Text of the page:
The idea of making a sequel, I kind of had a stick up my butt about that and didn't like the idea of it... not that I had any control over it. Bob Shaye knew it was going to be very big and make lots of money, but I had no idea that was going to happen. I was very, very surprised. I had done a bunch of pictures, and some of my earlier ones —Last House and Hills— had seen success, but I had done pictures that hadn't done well at all, so the idea that I was suddenly going to make a hit picture was just. . . My mind was already telling me I should go back to teaching. You've said the ending wasn't exactly what you envisioned. That was Bob. We had a very interesting relationship, very friendly. I was trying to get the picture funded, and he was not able to raise the money and I wanted to make it for more. Now, the ﬁgure seems minuscule. I think I had it budgeted by a friend and it came in at $2.5 million, and we made it for far less than that. But there was a part of Bob that wanted to be a director. He had directed one ﬁlm, and there's always something I call "pissing on the post" in the ﬁlm industry, where the studio people want to somehow put their imprint on the ﬁlm creatively, and they'll do it in various ways.
So why is it that in 2014, we're still talking about A Nightmare on Elm Street? Why didn't it become like so many other slasher ﬂicks and fade from memory?
I think it's eternal. It's classic. In my best ﬁlms, I've tried not to make them about the moment and what gadgets people are using or what words they’re saying—it’s ordinary language. I just wanted to make something that could be true for all ages and that anyone in any culture could relate to, with sleeping and dreaming and nightmares being an eternal subject. It's about a very primal, transcultural, trans-time sort of thing, and I believe that what it takes to make a great horror ﬁlm is to take the medium seriously and aspire to go beyond just scaring or titillating people, and do something that really makes your brain work and that will hold up for a long time. Those of us who are horror fans can feel proud that we love the genre, because it does things that have signiﬁcance.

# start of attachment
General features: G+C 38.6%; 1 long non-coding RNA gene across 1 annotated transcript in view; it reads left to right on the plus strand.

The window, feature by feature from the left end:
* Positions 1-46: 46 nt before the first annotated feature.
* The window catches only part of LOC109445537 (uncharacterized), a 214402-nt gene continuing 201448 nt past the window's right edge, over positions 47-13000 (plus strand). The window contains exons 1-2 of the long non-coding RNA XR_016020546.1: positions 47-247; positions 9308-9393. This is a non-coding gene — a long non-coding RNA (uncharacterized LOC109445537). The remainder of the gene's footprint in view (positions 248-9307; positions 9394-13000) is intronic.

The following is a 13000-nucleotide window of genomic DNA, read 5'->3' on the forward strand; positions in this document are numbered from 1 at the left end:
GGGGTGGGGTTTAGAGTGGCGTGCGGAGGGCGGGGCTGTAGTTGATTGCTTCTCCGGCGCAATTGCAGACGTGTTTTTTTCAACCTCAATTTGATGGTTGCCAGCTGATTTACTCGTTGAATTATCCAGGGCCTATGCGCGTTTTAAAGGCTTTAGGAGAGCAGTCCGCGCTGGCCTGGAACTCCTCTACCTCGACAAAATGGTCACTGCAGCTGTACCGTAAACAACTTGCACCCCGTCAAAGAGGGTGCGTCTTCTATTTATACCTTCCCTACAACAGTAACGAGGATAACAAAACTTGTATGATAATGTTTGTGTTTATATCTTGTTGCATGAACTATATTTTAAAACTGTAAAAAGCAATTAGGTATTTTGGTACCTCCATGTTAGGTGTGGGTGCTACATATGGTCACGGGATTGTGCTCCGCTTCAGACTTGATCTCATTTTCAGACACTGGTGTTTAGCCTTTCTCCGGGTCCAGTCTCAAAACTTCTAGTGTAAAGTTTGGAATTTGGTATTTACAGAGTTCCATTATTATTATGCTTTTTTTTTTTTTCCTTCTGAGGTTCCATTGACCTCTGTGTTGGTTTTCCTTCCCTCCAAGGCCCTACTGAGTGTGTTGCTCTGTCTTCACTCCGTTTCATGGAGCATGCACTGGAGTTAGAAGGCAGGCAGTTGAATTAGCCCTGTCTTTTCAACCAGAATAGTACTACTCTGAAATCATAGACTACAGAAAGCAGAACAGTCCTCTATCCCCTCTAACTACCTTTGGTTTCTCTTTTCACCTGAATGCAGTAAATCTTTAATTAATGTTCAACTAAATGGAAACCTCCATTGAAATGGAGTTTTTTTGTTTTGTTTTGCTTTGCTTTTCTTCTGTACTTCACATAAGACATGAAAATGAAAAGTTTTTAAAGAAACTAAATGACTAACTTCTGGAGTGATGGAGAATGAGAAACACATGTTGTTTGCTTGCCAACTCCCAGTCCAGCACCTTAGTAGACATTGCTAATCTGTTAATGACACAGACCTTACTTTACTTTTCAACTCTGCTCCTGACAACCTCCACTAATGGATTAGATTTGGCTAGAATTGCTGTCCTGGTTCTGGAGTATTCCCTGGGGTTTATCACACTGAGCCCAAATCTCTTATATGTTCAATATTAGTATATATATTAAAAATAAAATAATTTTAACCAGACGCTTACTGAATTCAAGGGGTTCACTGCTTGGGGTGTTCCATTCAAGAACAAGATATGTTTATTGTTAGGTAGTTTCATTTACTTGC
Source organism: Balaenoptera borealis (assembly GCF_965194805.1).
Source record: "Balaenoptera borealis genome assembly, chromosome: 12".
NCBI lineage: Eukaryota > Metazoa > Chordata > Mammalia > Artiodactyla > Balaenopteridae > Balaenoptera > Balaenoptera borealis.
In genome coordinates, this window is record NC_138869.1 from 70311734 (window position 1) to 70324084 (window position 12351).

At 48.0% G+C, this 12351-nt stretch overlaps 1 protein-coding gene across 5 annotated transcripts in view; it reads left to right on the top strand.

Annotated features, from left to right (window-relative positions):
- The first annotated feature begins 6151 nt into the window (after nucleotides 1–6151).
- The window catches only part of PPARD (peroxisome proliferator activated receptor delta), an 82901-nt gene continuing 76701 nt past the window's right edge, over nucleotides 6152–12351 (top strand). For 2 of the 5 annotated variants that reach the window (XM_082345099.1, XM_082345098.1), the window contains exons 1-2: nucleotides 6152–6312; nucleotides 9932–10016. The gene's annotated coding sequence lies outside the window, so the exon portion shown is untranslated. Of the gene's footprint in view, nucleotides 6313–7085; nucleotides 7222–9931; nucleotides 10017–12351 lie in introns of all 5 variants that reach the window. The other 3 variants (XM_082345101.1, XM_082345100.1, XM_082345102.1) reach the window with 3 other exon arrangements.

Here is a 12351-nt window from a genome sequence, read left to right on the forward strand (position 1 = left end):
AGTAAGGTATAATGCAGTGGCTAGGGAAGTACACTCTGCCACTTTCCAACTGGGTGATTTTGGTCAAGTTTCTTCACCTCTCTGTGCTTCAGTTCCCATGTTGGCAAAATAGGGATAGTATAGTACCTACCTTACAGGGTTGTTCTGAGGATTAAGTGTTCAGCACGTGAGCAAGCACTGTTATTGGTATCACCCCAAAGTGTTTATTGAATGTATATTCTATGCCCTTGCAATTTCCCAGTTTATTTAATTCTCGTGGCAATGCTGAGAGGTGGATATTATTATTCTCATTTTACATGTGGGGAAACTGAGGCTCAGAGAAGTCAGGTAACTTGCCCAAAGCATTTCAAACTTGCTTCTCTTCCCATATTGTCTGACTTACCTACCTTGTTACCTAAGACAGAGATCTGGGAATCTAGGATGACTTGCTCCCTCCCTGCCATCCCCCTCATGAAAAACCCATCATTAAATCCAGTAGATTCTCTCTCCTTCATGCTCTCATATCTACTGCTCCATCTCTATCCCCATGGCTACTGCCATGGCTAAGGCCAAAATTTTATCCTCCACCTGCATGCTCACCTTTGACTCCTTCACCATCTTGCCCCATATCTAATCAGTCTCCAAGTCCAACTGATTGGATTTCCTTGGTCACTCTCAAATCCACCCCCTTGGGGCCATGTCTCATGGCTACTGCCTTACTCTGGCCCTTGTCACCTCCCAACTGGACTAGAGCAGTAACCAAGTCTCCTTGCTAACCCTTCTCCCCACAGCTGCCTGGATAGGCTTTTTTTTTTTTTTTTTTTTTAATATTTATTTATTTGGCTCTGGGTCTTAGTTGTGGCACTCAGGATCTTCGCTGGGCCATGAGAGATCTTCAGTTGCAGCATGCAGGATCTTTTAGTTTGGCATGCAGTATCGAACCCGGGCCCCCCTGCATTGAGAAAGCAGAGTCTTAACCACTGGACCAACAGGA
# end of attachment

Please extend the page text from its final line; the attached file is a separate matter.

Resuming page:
Are you done with Freddy?
The intellectual-property thing is in the hands of whoever has that. There's a part of me that would love to do it again, to do something with Robert as Freddy. That would be fun, but I don't see it happening.
Eh, da... Taj film sad sasvim sigurno nećemo gledati...
Inače, ovaj 337. broj FANGORIJE imao je ogroman temat o Krejvenovoj Stravi, pa pored celog intervjua s njim tu možete pročitati još grdne neke lepe i zabavne stvari – konkretno, ovo:
A sve to obezbedio, odabrao, na Mediafire okačio i sa vama podelio – dr Ghoul! Kliknite ovde i uživajte: Fangoria 337